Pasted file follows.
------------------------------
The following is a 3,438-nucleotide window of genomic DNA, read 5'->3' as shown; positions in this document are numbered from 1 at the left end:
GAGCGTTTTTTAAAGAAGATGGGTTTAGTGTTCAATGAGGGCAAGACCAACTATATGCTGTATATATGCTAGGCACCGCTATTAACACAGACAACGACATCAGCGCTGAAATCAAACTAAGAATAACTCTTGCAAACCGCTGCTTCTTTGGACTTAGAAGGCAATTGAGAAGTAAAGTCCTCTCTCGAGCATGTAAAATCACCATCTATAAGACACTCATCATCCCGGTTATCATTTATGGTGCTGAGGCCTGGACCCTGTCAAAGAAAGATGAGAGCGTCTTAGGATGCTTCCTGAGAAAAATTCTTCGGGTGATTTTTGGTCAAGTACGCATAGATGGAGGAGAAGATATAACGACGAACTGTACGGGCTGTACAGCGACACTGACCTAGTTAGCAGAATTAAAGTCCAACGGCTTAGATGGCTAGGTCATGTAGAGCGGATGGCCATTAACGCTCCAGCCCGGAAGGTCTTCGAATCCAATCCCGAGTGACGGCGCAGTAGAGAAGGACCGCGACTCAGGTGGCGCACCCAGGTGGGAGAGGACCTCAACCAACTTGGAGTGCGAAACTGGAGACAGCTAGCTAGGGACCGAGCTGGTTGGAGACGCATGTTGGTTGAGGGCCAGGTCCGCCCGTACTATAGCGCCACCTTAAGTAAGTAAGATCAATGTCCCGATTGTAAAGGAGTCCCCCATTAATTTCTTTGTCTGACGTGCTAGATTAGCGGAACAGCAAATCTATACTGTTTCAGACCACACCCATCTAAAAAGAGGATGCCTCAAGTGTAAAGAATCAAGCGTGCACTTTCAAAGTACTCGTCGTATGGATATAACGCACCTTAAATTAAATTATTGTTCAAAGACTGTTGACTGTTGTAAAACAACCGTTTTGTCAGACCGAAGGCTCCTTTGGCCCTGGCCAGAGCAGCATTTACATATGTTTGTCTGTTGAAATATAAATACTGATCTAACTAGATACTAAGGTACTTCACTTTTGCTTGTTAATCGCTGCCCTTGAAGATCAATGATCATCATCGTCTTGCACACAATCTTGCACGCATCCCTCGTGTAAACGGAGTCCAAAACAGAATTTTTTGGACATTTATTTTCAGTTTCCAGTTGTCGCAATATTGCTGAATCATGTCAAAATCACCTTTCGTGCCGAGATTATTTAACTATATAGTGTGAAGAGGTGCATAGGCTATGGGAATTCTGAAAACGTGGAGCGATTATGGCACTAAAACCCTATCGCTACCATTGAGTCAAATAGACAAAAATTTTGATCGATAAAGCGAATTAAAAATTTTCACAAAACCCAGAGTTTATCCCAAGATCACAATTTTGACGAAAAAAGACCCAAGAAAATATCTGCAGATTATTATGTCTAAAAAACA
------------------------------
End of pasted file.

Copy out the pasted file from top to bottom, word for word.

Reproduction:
The following is a 3,438-nucleotide window of genomic DNA, read 5'->3' as shown; positions in this document are numbered from 1 at the left end:
GAGCGTTTTTTAAAGAAGATGGGTTTAGTGTTCAATGAGGGCAAGACCAACTATATGCTGTATATATGCTAGGCACCGCTATTAACACAGACAACGACATCAGCGCTGAAATCAAACTAAGAATAACTCTTGCAAACCGCTGCTTCTTTGGACTTAGAAGGCAATTGAGAAGTAAAGTCCTCTCTCGAGCATGTAAAATCACCATCTATAAGACACTCATCATCCCGGTTATCATTTATGGTGCTGAGGCCTGGACCCTGTCAAAGAAAGATGAGAGCGTCTTAGGATGCTTCCTGAGAAAAATTCTTCGGGTGATTTTTGGTCAAGTACGCATAGATGGAGGAGAAGATATAACGACGAACTGTACGGGCTGTACAGCGACACTGACCTAGTTAGCAGAATTAAAGTCCAACGGCTTAGATGGCTAGGTCATGTAGAGCGGATGGCCATTAACGCTCCAGCCCGGAAGGTCTTCGAATCCAATCCCGAGTGACGGCGCAGTAGAGAAGGACCGCGACTCAGGTGGCGCACCCAGGTGGGAGAGGACCTCAACCAACTTGGAGTGCGAAACTGGAGACAGCTAGCTAGGGACCGAGCTGGTTGGAGACGCATGTTGGTTGAGGGCCAGGTCCGCCCGTACTATAGCGCCACCTTAAGTAAGTAAGATCAATGTCCCGATTGTAAAGGAGTCCCCCATTAATTTCTTTGTCTGACGTGCTAGATTAGCGGAACAGCAAATCTATACTGTTTCAGACCACACCCATCTAAAAAGAGGATGCCTCAAGTGTAAAGAATCAAGCGTGCACTTTCAAAGTACTCGTCGTATGGATATAACGCACCTTAAATTAAATTATTGTTCAAAGACTGTTGACTGTTGTAAAACAACCGTTTTGTCAGACCGAAGGCTCCTTTGGCCCTGGCCAGAGCAGCATTTACATATGTTTGTCTGTTGAAATATAAATACTGATCTAACTAGATACTAAGGTACTTCACTTTTGCTTGTTAATCGCTGCCCTTGAAGATCAATGATCATCATCGTCTTGCACACAATCTTGCACGCATCCCTCGTGTAAACGGAGTCCAAAACAGAATTTTTTGGACATTTATTTTCAGTTTCCAGTTGTCGCAATATTGCTGAATCATGTCAAAATCACCTTTCGTGCCGAGATTATTTAACTATATAGTGTGAAGAGGTGCATAGGCTATGGGAATTCTGAAAACGTGGAGCGATTATGGCACTAAAACCCTATCGCTACCATTGAGTCAAATAGACAAAAATTTTGATCGATAAAGCGAATTAAAAATTTTCACAAAACCCAGAGTTTATCCCAAGATCACAATTTTGACGAAAAAAGACCCAAGAAAATATCTGCAGATTATTATGTCTAAAAAACA